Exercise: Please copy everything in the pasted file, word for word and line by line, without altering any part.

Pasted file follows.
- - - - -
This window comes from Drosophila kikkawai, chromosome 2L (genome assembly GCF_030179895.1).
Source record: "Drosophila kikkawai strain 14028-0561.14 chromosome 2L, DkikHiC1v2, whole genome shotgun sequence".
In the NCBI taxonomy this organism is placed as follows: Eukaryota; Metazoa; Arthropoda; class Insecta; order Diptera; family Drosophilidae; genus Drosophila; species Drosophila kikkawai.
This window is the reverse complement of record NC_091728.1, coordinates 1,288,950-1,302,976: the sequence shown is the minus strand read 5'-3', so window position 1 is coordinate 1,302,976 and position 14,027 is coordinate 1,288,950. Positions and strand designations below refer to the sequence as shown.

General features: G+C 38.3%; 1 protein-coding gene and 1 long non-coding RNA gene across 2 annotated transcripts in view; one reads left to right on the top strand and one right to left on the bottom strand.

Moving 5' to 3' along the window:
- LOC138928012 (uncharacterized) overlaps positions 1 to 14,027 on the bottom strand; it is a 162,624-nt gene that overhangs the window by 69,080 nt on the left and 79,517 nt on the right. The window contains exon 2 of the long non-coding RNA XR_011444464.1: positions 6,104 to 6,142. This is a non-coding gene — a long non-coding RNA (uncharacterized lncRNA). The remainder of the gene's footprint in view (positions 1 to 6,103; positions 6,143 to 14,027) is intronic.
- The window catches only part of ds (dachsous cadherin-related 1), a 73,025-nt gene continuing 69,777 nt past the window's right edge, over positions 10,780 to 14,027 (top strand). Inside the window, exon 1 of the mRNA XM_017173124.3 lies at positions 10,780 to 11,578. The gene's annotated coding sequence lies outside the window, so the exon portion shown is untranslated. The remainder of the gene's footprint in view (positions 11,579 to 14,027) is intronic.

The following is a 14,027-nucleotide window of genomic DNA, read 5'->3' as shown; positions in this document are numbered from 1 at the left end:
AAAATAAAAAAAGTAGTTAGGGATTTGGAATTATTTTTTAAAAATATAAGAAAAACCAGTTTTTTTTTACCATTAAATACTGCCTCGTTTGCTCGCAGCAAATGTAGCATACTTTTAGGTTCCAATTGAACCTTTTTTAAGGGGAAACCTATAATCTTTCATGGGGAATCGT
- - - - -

This window comes from Drosophila kikkawai, chromosome 2L (genome assembly GCF_030179895.1).
Source record: "Drosophila kikkawai strain 14028-0561.14 chromosome 2L, DkikHiC1v2, whole genome shotgun sequence".
In the NCBI taxonomy this organism is placed as follows: Eukaryota; Metazoa; Arthropoda; class Insecta; order Diptera; family Drosophilidae; genus Drosophila; species Drosophila kikkawai.
This window is the reverse complement of record NC_091728.1, coordinates 1,288,950-1,302,976: the sequence shown is the minus strand read 5'-3', so window position 1 is coordinate 1,302,976 and position 14,027 is coordinate 1,288,950. Positions and strand designations below refer to the sequence as shown.

General features: G+C 38.3%; 1 protein-coding gene and 1 long non-coding RNA gene across 2 annotated transcripts in view; one reads left to right on the top strand and one right to left on the bottom strand.

Moving 5' to 3' along the window:
- LOC138928012 (uncharacterized) overlaps positions 1 to 14,027 on the bottom strand; it is a 162,624-nt gene that overhangs the window by 69,080 nt on the left and 79,517 nt on the right. The window contains exon 2 of the long non-coding RNA XR_011444464.1: positions 6,104 to 6,142. This is a non-coding gene — a long non-coding RNA (uncharacterized lncRNA). The remainder of the gene's footprint in view (positions 1 to 6,103; positions 6,143 to 14,027) is intronic.
- The window catches only part of ds (dachsous cadherin-related 1), a 73,025-nt gene continuing 69,777 nt past the window's right edge, over positions 10,780 to 14,027 (top strand). Inside the window, exon 1 of the mRNA XM_017173124.3 lies at positions 10,780 to 11,578. The gene's annotated coding sequence lies outside the window, so the exon portion shown is untranslated. The remainder of the gene's footprint in view (positions 11,579 to 14,027) is intronic.

The following is a 14,027-nucleotide window of genomic DNA, read 5'->3' as shown; positions in this document are numbered from 1 at the left end:
AAAATAAAAAAAGTAGTTAGGGATTTGGAATTATTTTTTAAAAATATAAGAAAAACCAGTTTTTTTTTACCATTAAATACTGCCTCGTTTGCTCGCAGCAAATGTAGCATACTTTTAGGTTCCAATTGAACCTTTTTTAAGGGGAAACCTATAATCTTTCATGGGGAATCGT